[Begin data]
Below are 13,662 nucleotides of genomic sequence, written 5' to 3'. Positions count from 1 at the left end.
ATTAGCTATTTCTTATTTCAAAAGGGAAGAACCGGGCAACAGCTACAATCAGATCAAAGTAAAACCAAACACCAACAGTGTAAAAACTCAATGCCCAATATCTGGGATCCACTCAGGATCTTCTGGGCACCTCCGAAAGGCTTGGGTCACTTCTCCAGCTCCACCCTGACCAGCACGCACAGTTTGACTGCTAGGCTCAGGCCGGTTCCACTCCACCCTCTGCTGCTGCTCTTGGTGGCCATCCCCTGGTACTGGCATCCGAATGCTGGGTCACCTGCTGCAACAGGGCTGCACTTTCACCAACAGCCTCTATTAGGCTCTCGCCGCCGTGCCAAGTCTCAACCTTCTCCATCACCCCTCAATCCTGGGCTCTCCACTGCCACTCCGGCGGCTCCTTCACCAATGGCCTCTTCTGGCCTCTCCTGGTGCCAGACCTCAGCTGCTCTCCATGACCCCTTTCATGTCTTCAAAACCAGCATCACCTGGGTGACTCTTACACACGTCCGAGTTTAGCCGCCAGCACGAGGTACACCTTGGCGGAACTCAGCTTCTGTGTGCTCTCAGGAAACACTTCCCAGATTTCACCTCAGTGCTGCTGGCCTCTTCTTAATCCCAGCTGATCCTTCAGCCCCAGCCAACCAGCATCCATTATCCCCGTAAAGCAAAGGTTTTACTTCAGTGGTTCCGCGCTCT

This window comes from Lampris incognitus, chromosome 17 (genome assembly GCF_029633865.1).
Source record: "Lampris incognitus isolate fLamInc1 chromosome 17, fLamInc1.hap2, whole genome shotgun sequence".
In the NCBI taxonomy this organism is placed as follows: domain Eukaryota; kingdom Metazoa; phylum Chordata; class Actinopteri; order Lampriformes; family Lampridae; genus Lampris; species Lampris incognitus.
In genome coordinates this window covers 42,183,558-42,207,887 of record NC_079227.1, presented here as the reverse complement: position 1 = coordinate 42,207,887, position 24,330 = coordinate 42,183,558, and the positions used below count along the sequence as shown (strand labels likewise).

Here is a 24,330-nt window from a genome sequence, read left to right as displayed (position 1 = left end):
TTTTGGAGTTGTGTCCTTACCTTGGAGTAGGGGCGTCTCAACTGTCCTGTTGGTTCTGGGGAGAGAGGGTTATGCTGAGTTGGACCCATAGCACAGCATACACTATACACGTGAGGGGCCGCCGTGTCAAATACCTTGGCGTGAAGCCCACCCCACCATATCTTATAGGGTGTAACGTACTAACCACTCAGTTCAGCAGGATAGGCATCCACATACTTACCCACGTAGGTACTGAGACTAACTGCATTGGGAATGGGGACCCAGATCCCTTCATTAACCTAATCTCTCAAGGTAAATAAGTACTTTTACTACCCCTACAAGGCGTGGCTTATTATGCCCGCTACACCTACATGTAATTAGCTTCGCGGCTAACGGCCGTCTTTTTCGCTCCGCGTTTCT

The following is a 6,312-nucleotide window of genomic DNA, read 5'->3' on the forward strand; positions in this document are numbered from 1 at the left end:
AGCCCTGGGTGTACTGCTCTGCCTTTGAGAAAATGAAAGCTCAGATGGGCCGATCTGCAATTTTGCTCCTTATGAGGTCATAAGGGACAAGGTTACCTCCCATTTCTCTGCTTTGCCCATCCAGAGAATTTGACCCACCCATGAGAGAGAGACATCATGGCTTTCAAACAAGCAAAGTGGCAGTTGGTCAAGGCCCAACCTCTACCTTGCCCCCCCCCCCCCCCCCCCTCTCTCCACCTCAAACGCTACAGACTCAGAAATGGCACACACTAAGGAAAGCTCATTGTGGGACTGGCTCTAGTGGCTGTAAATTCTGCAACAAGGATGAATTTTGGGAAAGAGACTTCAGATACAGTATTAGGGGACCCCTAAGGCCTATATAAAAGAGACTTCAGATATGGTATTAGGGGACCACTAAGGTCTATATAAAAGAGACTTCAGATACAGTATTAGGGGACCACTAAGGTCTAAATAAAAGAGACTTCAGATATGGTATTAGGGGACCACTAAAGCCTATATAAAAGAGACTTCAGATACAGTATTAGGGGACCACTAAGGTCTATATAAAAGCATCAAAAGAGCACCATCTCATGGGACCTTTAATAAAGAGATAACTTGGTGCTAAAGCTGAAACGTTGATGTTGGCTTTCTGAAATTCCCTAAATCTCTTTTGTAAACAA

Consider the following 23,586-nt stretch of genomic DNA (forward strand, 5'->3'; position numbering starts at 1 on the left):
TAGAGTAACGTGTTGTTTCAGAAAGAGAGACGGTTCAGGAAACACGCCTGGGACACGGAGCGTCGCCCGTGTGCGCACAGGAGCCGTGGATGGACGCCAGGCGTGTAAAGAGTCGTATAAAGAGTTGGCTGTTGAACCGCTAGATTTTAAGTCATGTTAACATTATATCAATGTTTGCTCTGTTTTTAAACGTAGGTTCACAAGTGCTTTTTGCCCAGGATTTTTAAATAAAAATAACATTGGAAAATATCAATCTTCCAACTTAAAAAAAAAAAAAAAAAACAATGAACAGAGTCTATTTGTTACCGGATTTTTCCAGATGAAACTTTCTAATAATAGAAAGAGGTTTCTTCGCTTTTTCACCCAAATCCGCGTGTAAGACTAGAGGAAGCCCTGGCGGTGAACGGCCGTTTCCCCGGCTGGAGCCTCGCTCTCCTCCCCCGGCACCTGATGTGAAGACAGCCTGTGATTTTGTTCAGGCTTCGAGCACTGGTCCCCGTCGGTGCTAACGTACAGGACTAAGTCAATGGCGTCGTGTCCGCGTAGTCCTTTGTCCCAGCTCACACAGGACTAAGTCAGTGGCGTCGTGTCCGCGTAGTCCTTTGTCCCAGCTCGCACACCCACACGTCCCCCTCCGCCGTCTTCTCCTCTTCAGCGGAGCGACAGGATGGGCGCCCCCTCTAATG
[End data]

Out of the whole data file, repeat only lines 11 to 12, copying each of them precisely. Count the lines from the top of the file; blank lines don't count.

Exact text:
Consider the following 23,586-nt stretch of genomic DNA (forward strand, 5'->3'; position numbering starts at 1 on the left):
TAGAGTAACGTGTTGTTTCAGAAAGAGAGACGGTTCAGGAAACACGCCTGGGACACGGAGCGTCGCCCGTGTGCGCACAGGAGCCGTGGATGGACGCCAGGCGTGTAAAGAGTCGTATAAAGAGTTGGCTGTTGAACCGCTAGATTTTAAGTCATGTTAACATTATATCAATGTTTGCTCTGTTTTTAAACGTAGGTTCACAAGTGCTTTTTGCCCAGGATTTTTAAATAAAAATAACATTGGAAAATATCAATCTTCCAACTTAAAAAAAAAAAAAAAAAACAATGAACAGAGTCTATTTGTTACCGGATTTTTCCAGATGAAACTTTCTAATAATAGAAAGAGGTTTCTTCGCTTTTTCACCCAAATCCGCGTGTAAGACTAGAGGAAGCCCTGGCGGTGAACGGCCGTTTCCCCGGCTGGAGCCTCGCTCTCCTCCCCCGGCACCTGATGTGAAGACAGCCTGTGATTTTGTTCAGGCTTCGAGCACTGGTCCCCGTCGGTGCTAACGTACAGGACTAAGTCAATGGCGTCGTGTCCGCGTAGTCCTTTGTCCCAGCTCACACAGGACTAAGTCAGTGGCGTCGTGTCCGCGTAGTCCTTTGTCCCAGCTCGCACACCCACACGTCCCCCTCCGCCGTCTTCTCCTCTTCAGCGGAGCGACAGGATGGGCGCCCCCTCTAATG